We all know that surveillance has become an unprecedentedly pervasive part of our lives, whether it be voluntarily (via our social-media feeds), semi-voluntarily (via targeted advertising), and involuntarily (thanks to local and foreign intelligence agencies). Our images, which are constantly captured and stand in for us in our online lives, expose manifold vulnerabilities. Luckily, artists happen to specialize in images, and several in the show provide ways to evade or take advantage of this situation. The brilliant Hito Steyerl has specialized in drawing attention to the oppression of the image, using essays, videos, and installations to explore how poor-quality images express caste divisions and offering strategies for “how to disappear.”
The collective Exterritory has contributed a video to the show proposing a way to thwart Israeli surveillance at security checkpoints on the Palestinian border by sending images across by carrier pigeon. The artist Aleksandra Domanović mines the imagery of popular mass media for clues about where her society is headed. The sound artist Ashland Mines, on the other hand, sought to escape this condition into an autonomous zone by creating an underground dance club where one could experience “total freedom.”
Other artists, meanwhile, use their work to expose the contours of nefarious systems. Li Liao did a remarkable performance that consisted of embedding himself for five months as a worker at Apple’s infamous Foxconn factory in China, which is known for its excruciating labor conditions, and then spent the whole of his earnings on an iPad. Nadia Abbas built a biohazard bunker at the museum that resembles an ordinary apartment as a commentary on the way that we have learned to live normal lives amidst the myriad threats of the present age. Josh Kline’s work, too, has a sharply dissident political edge.
IDENTITY POLITICS IN AN EXPANDED FIELD
Since 1993 Whitney Biennial’s investigation of identity politics in American art, the conversation has expanded in a remarkable way—as globalization has brought the world closer together, there are many more identities jostling up against one’s own that need to be accounted for. The coiner of the term “Gulf Futurism,” Sophia Al-Maria has made work across mediums dealing with the psychic dissonance of growing up between Washington state and Qatar, and her video in the show explodes conventions about the repressed lives of Middle Eastern women by showing young Arab girls dancing around their bedrooms in evident full possession of their bodies. The Nigerian artist Njideka Akunyili Crosby’s collage-esque paintings recount the fractured essence of the immigrant experience. Luke Willis Thompson then brings things painfully close to home with work documenting the way the police, the courts, and prisons too often burlesque the rights of young black men.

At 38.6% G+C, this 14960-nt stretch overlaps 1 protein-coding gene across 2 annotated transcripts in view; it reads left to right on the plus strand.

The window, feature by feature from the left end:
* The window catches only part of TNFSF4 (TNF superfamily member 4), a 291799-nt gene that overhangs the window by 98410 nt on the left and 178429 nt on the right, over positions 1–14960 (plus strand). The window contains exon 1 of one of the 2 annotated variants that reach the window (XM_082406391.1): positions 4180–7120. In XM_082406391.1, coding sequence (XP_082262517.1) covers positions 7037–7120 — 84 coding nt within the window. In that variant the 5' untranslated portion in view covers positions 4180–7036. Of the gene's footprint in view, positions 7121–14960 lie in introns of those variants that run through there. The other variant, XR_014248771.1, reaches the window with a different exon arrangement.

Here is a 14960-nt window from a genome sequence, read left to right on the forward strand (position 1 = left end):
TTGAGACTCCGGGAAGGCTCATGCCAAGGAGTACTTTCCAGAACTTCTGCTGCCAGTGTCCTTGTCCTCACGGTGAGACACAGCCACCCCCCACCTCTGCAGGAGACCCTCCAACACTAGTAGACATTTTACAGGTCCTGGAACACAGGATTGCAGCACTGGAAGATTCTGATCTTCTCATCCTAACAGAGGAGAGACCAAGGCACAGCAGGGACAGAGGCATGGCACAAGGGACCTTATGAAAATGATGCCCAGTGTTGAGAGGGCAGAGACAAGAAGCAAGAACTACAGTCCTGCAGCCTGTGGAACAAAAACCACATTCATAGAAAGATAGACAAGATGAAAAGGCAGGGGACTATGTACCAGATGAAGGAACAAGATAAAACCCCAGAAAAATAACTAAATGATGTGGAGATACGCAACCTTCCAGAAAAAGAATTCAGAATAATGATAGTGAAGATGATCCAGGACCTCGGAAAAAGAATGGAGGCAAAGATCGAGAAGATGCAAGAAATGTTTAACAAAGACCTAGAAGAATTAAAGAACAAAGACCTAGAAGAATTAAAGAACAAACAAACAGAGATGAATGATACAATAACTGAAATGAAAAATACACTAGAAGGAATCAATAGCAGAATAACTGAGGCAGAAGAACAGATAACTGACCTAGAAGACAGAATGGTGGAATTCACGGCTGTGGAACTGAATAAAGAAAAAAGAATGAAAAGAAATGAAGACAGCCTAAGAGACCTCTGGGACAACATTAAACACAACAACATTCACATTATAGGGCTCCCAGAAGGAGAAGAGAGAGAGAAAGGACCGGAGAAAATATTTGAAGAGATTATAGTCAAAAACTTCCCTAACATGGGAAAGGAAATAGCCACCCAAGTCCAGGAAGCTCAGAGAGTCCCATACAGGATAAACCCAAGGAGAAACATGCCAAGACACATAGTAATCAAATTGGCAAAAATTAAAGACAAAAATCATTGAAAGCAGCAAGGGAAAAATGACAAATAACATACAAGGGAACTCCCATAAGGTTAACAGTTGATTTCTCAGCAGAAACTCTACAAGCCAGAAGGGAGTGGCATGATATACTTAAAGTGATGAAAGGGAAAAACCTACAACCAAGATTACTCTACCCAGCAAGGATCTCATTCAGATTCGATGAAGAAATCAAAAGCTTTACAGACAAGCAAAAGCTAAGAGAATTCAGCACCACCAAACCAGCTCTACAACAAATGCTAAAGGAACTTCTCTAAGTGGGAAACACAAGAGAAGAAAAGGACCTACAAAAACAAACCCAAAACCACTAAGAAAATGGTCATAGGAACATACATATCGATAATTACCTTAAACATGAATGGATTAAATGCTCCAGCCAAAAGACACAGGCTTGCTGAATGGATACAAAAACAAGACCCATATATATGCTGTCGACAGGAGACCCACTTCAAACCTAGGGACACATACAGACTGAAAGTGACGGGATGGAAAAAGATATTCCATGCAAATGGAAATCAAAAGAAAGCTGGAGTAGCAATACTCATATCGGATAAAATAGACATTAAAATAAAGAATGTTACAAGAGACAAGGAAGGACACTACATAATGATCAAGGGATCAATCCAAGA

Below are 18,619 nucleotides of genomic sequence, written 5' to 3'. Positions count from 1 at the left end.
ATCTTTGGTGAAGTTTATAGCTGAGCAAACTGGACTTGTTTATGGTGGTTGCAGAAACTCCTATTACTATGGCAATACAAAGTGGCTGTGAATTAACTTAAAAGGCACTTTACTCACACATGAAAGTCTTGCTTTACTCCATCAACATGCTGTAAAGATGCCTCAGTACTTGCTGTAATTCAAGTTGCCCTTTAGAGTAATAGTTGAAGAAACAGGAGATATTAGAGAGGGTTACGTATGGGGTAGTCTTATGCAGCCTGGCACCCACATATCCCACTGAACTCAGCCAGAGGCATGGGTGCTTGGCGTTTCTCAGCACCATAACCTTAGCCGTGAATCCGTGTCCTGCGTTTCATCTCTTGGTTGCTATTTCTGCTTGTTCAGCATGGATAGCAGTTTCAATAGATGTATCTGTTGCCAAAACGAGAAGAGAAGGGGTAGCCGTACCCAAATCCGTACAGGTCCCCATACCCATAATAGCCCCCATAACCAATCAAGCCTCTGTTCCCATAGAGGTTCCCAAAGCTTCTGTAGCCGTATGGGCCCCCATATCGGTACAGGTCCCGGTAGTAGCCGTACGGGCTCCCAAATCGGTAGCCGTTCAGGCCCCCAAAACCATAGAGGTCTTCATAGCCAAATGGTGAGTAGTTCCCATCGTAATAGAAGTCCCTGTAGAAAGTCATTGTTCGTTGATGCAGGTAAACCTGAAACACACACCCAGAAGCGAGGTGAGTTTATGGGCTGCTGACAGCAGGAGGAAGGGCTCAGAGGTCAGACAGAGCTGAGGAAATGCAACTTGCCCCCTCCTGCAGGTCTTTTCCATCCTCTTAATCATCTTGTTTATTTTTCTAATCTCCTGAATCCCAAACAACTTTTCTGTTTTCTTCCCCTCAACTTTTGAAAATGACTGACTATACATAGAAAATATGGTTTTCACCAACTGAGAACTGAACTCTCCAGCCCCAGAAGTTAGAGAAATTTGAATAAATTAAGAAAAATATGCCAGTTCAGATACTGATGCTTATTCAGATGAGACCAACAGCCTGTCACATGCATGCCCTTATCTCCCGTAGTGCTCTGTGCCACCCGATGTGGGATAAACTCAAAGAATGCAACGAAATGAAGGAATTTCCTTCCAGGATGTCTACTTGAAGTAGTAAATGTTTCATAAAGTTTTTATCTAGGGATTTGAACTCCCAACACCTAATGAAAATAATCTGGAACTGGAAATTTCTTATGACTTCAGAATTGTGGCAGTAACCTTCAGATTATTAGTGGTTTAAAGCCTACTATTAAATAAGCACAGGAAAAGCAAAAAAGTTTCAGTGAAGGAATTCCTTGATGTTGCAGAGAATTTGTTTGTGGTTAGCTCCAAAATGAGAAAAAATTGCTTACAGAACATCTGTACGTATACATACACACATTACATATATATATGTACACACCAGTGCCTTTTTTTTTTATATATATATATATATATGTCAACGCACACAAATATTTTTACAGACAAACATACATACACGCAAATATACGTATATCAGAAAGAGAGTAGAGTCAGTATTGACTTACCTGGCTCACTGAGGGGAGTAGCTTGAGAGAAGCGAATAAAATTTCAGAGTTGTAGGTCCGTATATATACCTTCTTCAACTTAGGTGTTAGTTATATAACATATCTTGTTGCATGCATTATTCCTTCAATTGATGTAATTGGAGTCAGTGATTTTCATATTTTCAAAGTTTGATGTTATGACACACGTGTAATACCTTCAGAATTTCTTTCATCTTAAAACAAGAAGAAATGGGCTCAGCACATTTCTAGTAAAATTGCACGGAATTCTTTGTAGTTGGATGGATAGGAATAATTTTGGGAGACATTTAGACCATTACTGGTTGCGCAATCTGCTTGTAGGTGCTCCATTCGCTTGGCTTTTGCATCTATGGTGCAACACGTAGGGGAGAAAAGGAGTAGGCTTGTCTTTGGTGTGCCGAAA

When Mitt Romney said that “corporations are people too,” and when the Supreme Court decided that money is a form of speech, they may have unknowingly inspired a generation of artists. In a time when anxieties about selling out have been replaced by strategies for cashing in, being a brand, acting as a startup, and flexing one’s network across platforms, several of the artists in the show have adopted the guise of super-savvy companies. DIS Magazine, the most famous of these, consists of a group of artists (some of whom have collaborated with Trecartin) who produce an often-hilarious editorial website, collaborate with designers, program music festivals, headline corporate branding events (such as a Red Bull-sponsored exhibition/retail store), and curate exhibitions, like the upcoming Berlin Biennale.
K-Hole works as a kind of conceptual branding agency (they’re responsible for the term “normcore”) and one of its members, Emily Segal, actually works for the high-powered branding agency Wolff Olins; they’ve designed the Triennial’s catchy advertising campaign, featuring an anthropomorphic pill and slogans like “I’ll Triennial Once.” Antoine Catala’s contribution to the show consists of a new graphic symbol for empathy that he hopes will infiltrate the popular consciousness with the same success as the peace sign or the smiley face. These artists fascinatingly tread the line between being successful in business while at the same time critiquing their formats from within, often with a sly accellerationist agenda. Vice magazine can be seen as their spiritual godhead.
When the market can recuperate anything, even Marina Abramovic, artists seeking a bit of outside space have been looking more and more to poetry, and why not? It has history, unimpeachable integrity, the virtue of being the most irreducible form of creativity, a convenient parallel to HTML language, and pretty much zero chance of making any money. To accompany the show, the artist and critic Brian Droitcur has assembled a book of poetry with contributions from 70 writers, several of whom—Steve Roggenbuck and Rachel Lord among them—are featured in the exhibition as well.
#By Andrew M. Goldstein